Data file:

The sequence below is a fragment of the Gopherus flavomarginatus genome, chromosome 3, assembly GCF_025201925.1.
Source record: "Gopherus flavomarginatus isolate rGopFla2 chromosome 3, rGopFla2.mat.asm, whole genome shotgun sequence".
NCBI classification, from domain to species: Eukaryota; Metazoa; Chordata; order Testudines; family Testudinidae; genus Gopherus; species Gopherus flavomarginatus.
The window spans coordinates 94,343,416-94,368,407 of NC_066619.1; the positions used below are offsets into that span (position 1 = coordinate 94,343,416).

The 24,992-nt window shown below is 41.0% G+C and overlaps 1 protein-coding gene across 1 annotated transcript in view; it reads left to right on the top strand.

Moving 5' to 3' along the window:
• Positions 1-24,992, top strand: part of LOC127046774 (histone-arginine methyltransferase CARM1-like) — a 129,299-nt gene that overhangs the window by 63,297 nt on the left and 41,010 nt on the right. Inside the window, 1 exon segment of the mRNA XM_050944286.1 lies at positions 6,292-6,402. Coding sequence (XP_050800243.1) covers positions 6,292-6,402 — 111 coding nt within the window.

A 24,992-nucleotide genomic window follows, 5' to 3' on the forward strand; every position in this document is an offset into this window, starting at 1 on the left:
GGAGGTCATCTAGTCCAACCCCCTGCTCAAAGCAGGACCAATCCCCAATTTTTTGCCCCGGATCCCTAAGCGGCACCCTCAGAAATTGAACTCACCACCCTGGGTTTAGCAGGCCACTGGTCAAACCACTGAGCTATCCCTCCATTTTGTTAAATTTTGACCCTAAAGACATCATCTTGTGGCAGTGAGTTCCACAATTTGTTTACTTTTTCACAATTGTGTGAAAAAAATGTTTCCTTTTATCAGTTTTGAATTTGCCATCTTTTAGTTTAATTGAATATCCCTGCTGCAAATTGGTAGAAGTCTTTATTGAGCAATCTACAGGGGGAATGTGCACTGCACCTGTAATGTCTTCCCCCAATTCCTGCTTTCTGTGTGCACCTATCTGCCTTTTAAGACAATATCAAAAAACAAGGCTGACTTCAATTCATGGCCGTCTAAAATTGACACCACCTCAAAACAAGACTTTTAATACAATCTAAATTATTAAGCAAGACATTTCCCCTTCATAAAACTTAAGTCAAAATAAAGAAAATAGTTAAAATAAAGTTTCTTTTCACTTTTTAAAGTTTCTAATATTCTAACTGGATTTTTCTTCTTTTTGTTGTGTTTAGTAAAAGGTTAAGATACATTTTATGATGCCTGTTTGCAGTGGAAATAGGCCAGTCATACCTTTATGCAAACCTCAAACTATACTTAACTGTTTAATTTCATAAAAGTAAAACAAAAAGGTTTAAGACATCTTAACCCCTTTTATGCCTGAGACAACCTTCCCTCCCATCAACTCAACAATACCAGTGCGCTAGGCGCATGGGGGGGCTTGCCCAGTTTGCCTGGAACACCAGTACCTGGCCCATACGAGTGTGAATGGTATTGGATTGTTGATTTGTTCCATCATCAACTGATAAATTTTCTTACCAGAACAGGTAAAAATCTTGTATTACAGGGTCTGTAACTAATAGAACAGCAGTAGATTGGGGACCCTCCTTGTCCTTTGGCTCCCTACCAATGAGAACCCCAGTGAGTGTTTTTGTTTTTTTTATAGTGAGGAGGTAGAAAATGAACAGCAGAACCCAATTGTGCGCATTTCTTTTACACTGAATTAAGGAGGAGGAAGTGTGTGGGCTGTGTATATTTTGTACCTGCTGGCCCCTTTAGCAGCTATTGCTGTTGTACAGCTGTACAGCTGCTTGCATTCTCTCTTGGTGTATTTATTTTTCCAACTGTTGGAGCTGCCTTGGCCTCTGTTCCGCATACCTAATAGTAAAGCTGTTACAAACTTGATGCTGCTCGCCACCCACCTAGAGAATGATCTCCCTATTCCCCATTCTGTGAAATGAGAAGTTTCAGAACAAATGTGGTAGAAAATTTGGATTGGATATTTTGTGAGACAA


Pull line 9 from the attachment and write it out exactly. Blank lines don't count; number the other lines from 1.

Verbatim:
GGAGGTCATCTAGTCCAACCCCCTGCTCAAAGCAGGACCAATCCCCAATTTTTTGCCCCGGATCCCTAAGCGGCACCCTCAGAAATTGAACTCACCACCCTGGGTTTAGCAGGCCACTGGTCAAACCACTGAGCTATCCCTCCATTTTGTTAAATTTTGACCCTAAAGACATCATCTTGTGGCAGTGAGTTCCACAATTTGTTTACTTTTTCACAATTGTGTGAAAAAAATGTTTCCTTTTATCAGTTTTGAATTTGCCATCTTTTAGTTTAATTGAATATCCCTGCTGCAAATTGGTAGAAGTCTTTATTGAGCAATCTACAGGGGGAATGTGCACTGCACCTGTAATGTCTTCCCCCAATTCCTGCTTTCTGTGTGCACCTATCTGCCTTTTAAGACAATATCAAAAAACAAGGCTGACTTCAATTCATGGCCGTCTAAAATTGACACCACCTCAAAACAAGACTTTTAATACAATCTAAATTATTAAGCAAGACATTTCCCCTTCATAAAACTTAAGTCAAAATAAAGAAAATAGTTAAAATAAAGTTTCTTTTCACTTTTTAAAGTTTCTAATATTCTAACTGGATTTTTCTTCTTTTTGTTGTGTTTAGTAAAAGGTTAAGATACATTTTATGATGCCTGTTTGCAGTGGAAATAGGCCAGTCATACCTTTATGCAAACCTCAAACTATACTTAACTGTTTAATTTCATAAAAGTAAAACAAAAAGGTTTAAGACATCTTAACCCCTTTTATGCCTGAGACAACCTTCCCTCCCATCAACTCAACAATACCAGTGCGCTAGGCGCATGGGGGGGCTTGCCCAGTTTGCCTGGAACACCAGTACCTGGCCCATACGAGTGTGAATGGTATTGGATTGTTGATTTGTTCCATCATCAACTGATAAATTTTCTTACCAGAACAGGTAAAAATCTTGTATTACAGGGTCTGTAACTAATAGAACAGCAGTAGATTGGGGACCCTCCTTGTCCTTTGGCTCCCTACCAATGAGAACCCCAGTGAGTGTTTTTGTTTTTTTTATAGTGAGGAGGTAGAAAATGAACAGCAGAACCCAATTGTGCGCATTTCTTTTACACTGAATTAAGGAGGAGGAAGTGTGTGGGCTGTGTATATTTTGTACCTGCTGGCCCCTTTAGCAGCTATTGCTGTTGTACAGCTGTACAGCTGCTTGCATTCTCTCTTGGTGTATTTATTTTTCCAACTGTTGGAGCTGCCTTGGCCTCTGTTCCGCATACCTAATAGTAAAGCTGTTACAAACTTGATGCTGCTCGCCACCCACCTAGAGAATGATCTCCCTATTCCCCATTCTGTGAAATGAGAAGTTTCAGAACAAATGTGGTAGAAAATTTGGATTGGATATTTTGTGAGACAA